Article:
On Wednesday 16 October, a 13-year-old Ocean View resident’s dog went missing after he followed her to school in the morning.
Little did she know he had been picked up during the day and forced to fight another dog.
After losing the fight, and being critically injured, the dog’s head was smashed in with a rock.
One of the dogfighters “threw a boulder on the dog’s head and then it died”, explains Ingrid de Storie, an animal lover and an activist for animal rights.
Affectionately known as the Mother Theresa of animals (“Saving distressed animals”, People’s Post, 3 September), De Storie is concerned about the growing number of dogfights taking place in the Ocean View community. The SPCA reveals the issue is much more widespread.
While dogfighting is illegal in South Africa in terms of the Animals Protection Act, the SPCA Cape of Good Hope’s spokesperson, Belinda Abraham, confirms that she has observed an increase in the number of dogfighting cases reported – especially in the Cape Flats.
Many may be under the impression that the blood sport is practised for financial gain, but Abraham and the operations manager at The Emma Animal Rescue Society (Tears), Mandy Store, agree that the reasons for people pitting their dogs against each other are more than likely a social issue.
Tears is primarily a veterinary clinic which avails their services to the under-resourced communities of Cape Town, such as Vrygrond, Ocean View, Masiphumelele and Redhill. They rescue, rehome, rehabilitate and care for animals, and carry out awareness programmes for pet owners and the general public.
Store, based on her years of work in these communities, believes the problem of dogfighting does not stem from organised syndicates, but rather children who need attention, affection and status.
De Storie alleges that she is aware of one man who coerces local children to do his dirty work.
“He sits at home and he sends the kids to go do the dogfighting. Then they make videos of it and bring the videos to him, and he praises his dog. He won’t go – he sends the children who don’t want to go to school.”
Store adds: “It’s become a lot more prevalent in the past two years and it’s not just gang-related anymore. Now we find it’s happening in high schools. A lot of them (dogfighters) have left school and come from broken homes and want attention. It’s more a human welfare issue than an animal cruelty issue.”
Whatever the reason, cruelty to animals is a large part of the world of dogfighting. De Storie says the torture she has seen the dogs go through is more than she can bear.
“They kick the dogs while the dogs are fighting. As the dogs fight, they pull the dog’s balls, pinching them and twisting so that he can get more aggressive,” she explains.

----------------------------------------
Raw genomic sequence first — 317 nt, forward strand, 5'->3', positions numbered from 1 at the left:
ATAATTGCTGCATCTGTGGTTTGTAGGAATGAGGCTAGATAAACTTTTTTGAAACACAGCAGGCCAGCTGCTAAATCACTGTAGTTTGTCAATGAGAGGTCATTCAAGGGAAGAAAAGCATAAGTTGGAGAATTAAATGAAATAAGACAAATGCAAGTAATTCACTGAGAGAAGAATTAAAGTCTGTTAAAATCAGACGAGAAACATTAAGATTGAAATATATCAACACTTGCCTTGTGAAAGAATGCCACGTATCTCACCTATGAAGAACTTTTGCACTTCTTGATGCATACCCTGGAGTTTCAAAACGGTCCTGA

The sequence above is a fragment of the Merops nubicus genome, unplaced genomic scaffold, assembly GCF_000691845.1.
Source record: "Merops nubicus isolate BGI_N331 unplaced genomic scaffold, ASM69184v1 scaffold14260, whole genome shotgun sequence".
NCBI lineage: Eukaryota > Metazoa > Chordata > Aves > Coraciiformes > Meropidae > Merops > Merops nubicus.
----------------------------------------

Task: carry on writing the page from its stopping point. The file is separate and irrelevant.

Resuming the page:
The sport is often linked to other criminal activities and subcultures, and the effect witnessing these dog fights might have on children is worrisome.
Abraham explains: “Children are often present and, besides the inherent danger of the situation to a child, their witnessing such premeditated acts of cruelty leads to a growing desensitisation to violence.
“Dogfighting is a strong indicator of a society in decay as it promotes and encourages a culture of non-empathy. This routine exposure of children to both criminal activities and unfettered animal abuse and neglect can be a major contributing factor in their later manifestation of conduct disorders and social deviance.”
Both Tears and the SPCA are carrying out programmes to teach children empathy for animals.
Tears will be running two training sessions. The first is to determine the types of relationship formed between animals and their carers and to influence them in terms of their value systems. The second session is to assess these relationships.
“We’re trying to find the root of the problem and with this information, we then need to approach social services to address the needs of the children,” says Store.
The SPCA’s Ani-Pal Education Programme also teaches children compassion for animals via an interactive puppet show and provides teachers with workbooks (endorsed by the South African department of basic education) to ensure further teaching and the reinforcement of their message.
“This not only creates a kinder world for animals but also paves the way for a humane and ethically responsible society. It teaches children empathy and respect for life, thereby setting learners on a valuable life path based on firm moral values and making them less likely to become perpetrators of violent crimes,” says Abraham.
During this past year, they have performed the award-winning Ani-Pals puppet show 140 times to 14 315 children throughout Cape Town.
Dogfighting and all animal cruelty is punishable in accordance with the Animals Protection Act.
Sgt Leon Fortuin, the spokesperson for Ocean View police, confirms a case has been opened at the police station regarding the 13-year-old resident’s dog that was killed after being forced to fight.
In contravention of the national act, as well as the City of Cape Town’s Animal Bylaw of 2010, the suspects (who are minors) involved in the dogfighting are being investigated and will be prosecuted in accordance with the Juvenile Justice System.
In a warning to dogfighters, the SPCA states the practice of the sport may result in the following punishments:
- By imprisonment: s sentence of imprisonment for a period not exceeding three (3) years, where the court is not the court of a regional division (district court), or not exceeding fifteen (15) years, where the court is the court of a regional division.
- By fine: a fine not exceeding the amount determined by the minister from time to time by notice in the Gazette for the respective courts referred to in paragraph (a); [this is currently R60 000 for a district court, and R300 000 for a regional court].